I’ve been getting the same unhelpful response for days now. I’ve restarted everything, and ensured everything is updated, but still no luck. And I know it’s not just me, as colleagues are also experiencing the same thing.
Now, we’re techies. We understand that glitches happen. It’s annoying, but we sigh and troubleshoot, and if that doesn’t fix it, we know that an update probably will soon. It’s also hardly a life-and-death matter that I have to ask my phone rather than my HomePod to save me the trouble of pressing actual buttons.
But I know from the reactions of non-techy friends to this sort of thing that it puts them off the whole idea of smart home tech. It doesn’t matter that it works 99% of the time, this is what they remember about it. And it really doesn’t help when Apple – the company which is supposed to make all this stuff friendly – can have Siri simply shrug and respond in such an unhelpful and uninformative way.
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Obviously nobody wants to be in an emergency situation, but if the need ever arises, Siri can come to your aid with a quick ability to dial the local emergency service line, and it works practically wherever you are in the world with the iPhone so long as it has a cellular connection.
There’s not much to this trick, it’s just knowing one of the proper phrases to say to initiate the emergency call. And yes, it works with the hands-free ‘Hey Siri’ command, so this could even work if you weren’t able to reach the iPhone but it was plugged in with that hands-free feature enabled.Important: Siri dials Emergency Services with these iPhone commands, do not test needlessly!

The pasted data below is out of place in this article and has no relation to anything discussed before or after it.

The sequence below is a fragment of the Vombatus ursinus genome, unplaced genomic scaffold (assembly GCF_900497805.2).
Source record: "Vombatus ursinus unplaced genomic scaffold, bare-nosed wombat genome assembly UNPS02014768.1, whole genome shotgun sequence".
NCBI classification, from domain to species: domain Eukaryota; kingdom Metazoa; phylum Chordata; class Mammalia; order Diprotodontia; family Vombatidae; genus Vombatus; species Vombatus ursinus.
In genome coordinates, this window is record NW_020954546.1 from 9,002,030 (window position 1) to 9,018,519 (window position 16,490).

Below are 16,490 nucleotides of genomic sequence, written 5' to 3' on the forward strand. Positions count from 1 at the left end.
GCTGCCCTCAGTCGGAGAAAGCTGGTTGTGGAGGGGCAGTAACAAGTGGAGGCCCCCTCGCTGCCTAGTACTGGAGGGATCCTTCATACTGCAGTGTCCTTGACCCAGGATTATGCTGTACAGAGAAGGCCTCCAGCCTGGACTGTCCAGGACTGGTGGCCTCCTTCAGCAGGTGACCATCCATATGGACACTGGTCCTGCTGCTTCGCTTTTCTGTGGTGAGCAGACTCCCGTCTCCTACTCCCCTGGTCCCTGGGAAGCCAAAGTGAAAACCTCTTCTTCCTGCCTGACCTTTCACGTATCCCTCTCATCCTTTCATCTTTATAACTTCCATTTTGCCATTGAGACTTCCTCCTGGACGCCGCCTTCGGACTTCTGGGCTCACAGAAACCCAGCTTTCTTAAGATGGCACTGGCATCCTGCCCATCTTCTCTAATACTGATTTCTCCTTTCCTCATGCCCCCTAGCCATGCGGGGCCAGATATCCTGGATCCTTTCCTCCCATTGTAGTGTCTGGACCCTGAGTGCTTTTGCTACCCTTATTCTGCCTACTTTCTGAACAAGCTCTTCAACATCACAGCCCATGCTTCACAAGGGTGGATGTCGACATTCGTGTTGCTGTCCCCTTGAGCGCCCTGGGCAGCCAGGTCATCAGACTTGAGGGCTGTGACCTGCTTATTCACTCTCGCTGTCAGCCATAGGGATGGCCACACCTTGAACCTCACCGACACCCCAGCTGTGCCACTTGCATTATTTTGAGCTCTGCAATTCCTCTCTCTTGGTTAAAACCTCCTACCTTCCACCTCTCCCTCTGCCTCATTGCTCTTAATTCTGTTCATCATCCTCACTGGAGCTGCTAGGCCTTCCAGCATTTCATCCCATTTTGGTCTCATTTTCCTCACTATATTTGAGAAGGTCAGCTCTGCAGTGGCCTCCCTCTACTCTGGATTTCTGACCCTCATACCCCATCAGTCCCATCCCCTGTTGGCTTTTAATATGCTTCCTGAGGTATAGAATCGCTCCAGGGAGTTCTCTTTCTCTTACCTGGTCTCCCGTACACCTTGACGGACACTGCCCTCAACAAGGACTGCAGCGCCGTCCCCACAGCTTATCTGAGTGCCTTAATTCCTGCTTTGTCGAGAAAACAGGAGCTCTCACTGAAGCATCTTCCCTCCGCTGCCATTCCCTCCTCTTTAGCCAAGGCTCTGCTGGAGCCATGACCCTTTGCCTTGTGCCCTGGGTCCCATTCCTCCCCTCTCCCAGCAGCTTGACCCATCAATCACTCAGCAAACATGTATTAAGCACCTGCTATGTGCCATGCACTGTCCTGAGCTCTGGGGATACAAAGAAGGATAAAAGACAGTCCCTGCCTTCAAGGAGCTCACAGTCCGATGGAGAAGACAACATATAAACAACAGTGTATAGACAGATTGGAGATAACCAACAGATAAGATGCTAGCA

This is really important, but don’t just test this aimlessly because it does actually call the local emergency service line, yes it works, but unless you’re having an actual emergency, the last thing you want is to tie up their lines with a pointless phone call. While you will have a brief countdown to cancel the call before it dials the emergency hotline, if you’re not cautious then Siri will actually call and connect to the emergency line in your region. This is for genuine emergencies only, do not abuse it!
The following phrases work to initiate an Emergency Call with Siri from an iPhone, you don’t even need to specify the number if you’re in a region where you aren’t sure what the emergency service line is, Siri and the iPhone is smart enough to figure it out.Siri Emergency Service Dialing Commands